Safe on the Brooklyn side, we caught our breath and headed up the East River under the Brooklyn, Manhattan and Williamsburg bridges. We passed the blackened stubs of old dock pilings, shuddering in the current like loose teeth.
We paddled the length of Roosevelt Island and at its far end came ashore at a beach in the Astoria neighborhood of Queens. We tarried there until the tide became favorable. Because the beach would flood, we carried the boats — the entire fleet, as the three groups were now together — up the street to Socrates Sculpture Park, a four-acre outdoor museum built on an old landfill. There, an overworked food truck, a small farmers market and a performance of Bengali music and dance entertained us for nearly two hours.
We crossed to the Manhattan side of the river at the lower end of Hell Gate, the most notorious strait in New York’s harbor and the site of uncountable shipwrecks over the centuries. The water was slack; our timing was right. We paddled right over the spot off East 90th Street where the excursion steamer General Slocum, carrying 1,400 people — most of them recent German immigrants — caught fire on June 15, 1904. The death toll of at least 1,021 would not be exceeded in a single disaster in New York until 9/11.
At the north end of Randalls Island, we turned left into the Harlem River, where we were favored by the tidal quirk that makes the circumnavigation such a winning proposition. The tide pushes water that is already in the Harlem River northward, as well as pushing water that is not already in the Harlem River into it. One wouldn’t think it possible! But it happens twice a day.
(Here, it’s worth noting the distance around the island was 30 miles, which we covered in 6½ hours of paddling time. Our average speed was just under 5 mph and our maximum speed an astonishing 8.7 mph. An oceanographer in our group calculated we did the work of a 20-mile paddle at 3½ mph. In other words, one third of the distance we covered was entirely thanks to tide and river flow.)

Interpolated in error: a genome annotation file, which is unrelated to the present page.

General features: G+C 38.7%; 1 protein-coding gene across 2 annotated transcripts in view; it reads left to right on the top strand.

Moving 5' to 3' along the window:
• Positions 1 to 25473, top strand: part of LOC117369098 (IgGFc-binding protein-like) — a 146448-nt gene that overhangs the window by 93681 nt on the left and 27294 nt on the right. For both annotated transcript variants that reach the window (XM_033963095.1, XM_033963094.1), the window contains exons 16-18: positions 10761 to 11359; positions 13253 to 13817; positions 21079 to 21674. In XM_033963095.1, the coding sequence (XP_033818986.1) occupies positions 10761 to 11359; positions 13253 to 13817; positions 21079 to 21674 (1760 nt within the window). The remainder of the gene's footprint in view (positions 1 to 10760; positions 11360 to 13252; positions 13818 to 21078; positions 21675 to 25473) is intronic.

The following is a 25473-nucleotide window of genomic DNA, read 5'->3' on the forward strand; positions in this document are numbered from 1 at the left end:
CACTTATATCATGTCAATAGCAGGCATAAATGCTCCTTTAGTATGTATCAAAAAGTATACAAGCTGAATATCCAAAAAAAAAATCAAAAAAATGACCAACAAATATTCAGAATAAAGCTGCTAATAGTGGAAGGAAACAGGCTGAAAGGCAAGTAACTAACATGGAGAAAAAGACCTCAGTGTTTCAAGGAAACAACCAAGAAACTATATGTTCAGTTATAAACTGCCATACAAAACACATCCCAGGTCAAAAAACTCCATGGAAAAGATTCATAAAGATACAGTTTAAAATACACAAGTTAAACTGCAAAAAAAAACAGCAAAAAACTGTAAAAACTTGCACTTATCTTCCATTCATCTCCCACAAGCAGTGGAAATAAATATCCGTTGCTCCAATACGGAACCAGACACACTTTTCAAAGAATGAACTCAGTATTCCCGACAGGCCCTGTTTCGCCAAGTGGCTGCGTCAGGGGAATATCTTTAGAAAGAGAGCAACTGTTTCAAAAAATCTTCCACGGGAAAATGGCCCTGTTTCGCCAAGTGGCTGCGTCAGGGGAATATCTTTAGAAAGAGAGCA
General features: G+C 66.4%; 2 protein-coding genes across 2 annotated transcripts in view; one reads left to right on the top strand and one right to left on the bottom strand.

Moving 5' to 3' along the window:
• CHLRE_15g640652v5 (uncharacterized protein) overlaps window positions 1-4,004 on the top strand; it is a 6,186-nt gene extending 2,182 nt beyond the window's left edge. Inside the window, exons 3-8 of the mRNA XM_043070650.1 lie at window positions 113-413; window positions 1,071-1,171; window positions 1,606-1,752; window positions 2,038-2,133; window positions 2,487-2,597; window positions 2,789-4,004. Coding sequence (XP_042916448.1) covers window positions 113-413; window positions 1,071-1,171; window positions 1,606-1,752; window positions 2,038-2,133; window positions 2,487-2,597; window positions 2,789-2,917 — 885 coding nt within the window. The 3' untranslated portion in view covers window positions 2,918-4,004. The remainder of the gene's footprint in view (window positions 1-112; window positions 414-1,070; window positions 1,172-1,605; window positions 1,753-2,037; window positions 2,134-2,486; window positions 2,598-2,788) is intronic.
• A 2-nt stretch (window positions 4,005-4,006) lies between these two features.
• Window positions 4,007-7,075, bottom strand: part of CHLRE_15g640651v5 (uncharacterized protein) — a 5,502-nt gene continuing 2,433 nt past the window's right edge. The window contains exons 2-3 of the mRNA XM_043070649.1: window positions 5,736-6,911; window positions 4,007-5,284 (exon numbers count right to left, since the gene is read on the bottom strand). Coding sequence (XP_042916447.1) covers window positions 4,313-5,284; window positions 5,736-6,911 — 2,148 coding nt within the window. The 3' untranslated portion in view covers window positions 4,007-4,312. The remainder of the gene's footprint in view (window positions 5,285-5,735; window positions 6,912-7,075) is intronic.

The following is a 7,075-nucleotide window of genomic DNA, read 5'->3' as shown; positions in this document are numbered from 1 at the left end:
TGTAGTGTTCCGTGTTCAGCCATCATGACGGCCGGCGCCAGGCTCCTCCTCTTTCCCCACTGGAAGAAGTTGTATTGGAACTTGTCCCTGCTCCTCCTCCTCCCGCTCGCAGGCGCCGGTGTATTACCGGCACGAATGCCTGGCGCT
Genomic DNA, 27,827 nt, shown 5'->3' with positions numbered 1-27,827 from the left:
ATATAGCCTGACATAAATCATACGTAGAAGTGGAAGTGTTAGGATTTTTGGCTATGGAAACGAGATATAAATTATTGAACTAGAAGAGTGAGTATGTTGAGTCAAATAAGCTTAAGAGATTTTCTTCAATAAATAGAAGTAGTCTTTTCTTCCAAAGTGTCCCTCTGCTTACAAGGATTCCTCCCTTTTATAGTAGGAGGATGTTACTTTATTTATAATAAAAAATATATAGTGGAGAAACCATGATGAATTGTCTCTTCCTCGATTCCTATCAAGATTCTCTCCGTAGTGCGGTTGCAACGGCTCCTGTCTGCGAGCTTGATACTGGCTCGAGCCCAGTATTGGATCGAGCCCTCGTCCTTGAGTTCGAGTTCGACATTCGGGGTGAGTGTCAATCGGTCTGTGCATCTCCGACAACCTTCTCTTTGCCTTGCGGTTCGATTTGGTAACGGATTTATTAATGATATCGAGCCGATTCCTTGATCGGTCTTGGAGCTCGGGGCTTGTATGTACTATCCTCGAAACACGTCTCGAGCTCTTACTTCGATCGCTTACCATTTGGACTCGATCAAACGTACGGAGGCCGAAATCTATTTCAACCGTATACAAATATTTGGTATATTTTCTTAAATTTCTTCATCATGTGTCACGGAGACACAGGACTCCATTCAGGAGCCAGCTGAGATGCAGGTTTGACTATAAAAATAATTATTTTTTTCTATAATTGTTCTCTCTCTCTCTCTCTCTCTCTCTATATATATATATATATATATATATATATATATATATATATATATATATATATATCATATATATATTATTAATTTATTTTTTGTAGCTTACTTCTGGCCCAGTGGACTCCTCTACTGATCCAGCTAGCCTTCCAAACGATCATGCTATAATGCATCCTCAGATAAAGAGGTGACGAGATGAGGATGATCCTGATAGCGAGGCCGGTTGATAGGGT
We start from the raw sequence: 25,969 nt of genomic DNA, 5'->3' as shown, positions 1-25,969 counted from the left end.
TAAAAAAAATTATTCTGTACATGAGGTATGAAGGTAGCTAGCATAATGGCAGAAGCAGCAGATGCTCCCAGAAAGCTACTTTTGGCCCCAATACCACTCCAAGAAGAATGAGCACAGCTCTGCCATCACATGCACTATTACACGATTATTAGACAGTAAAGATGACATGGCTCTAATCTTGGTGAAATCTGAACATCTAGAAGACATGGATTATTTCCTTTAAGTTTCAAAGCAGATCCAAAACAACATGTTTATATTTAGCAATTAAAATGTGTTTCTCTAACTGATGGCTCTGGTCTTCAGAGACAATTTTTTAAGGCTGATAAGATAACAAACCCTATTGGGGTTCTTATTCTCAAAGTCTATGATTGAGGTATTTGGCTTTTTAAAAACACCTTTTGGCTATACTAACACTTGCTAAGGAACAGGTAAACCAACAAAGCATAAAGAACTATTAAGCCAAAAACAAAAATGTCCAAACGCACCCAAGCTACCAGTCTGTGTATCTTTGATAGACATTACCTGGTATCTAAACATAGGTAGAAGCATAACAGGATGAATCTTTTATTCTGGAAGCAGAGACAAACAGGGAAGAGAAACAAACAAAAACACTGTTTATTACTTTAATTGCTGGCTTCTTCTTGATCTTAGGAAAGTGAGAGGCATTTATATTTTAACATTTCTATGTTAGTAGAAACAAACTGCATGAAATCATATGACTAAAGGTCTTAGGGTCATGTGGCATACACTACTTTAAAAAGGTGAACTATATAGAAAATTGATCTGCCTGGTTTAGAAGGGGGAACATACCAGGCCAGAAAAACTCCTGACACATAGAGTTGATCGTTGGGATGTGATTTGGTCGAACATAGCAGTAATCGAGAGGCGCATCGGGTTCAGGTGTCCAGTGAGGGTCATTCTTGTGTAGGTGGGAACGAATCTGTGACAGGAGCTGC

A paddler pointed out the garbage pier, the air vent for the Holland Tunnel and a row of Trump Organization-built apartment buildings recently stripped of their builder’s name. Another told me as we passed under the Queensboro Bridge that it was also known as the 59th Street Bridge. (“Are you feeling groovy yet?” he asked.) I learned about Marble Hill, the Manhattan neighborhood that is no longer on Manhattan Island, thanks to rerouting of the Harlem River at the northern end of the island in 1895.
I was instructed to note the Pepsi-Cola sign in Long Island City in Queens, a landmark that’s both pop-cultural and nostalgic-industrial. From my reading of the aforementioned Mitchell essay, I pointed out to a fellow circumnavigator that the eddies at the bend of the East River between the Manhattan and Williamsburg bridges is where corpses that go into the water in the winter frequently surface in the spring.
We paddled under more than a dozen bridges; Manhattan is an island, after all. The oldest is High Bridge, opened in 1848 to carry the Croton Aqueduct that supplied water to the city. Macombs Dam Bridge (1895), near Yankee Stadium, with its stone piers, pyramid-roofed shelter houses and steel camelback in the middle, is my new favorite.
As the Harlem River got narrower and more industrial, culminating in the ship channel of Spuyten Duyvil, I was amazed to see a rocky outcrop on my left, the very northern tip of the island. I paddled over. It was shaded by vegetation growing out of its face and vines hanging down from its top. The air was laden with the smell of moss and mold. I thought to myself: “This, at least, is unchanged. This is something the Lenape Indians and the Dutch colonists might recognize.” Then I thought about the blasting it took to make the ship channel. “Maybe not.”
The rivers the Circ followed were pretty much where they’d been in 1600. The currents and tides were the same (and so, undoubtedly, were some of the water molecules). Flowing water was the changeless New York City, and I’d been looking at it all day.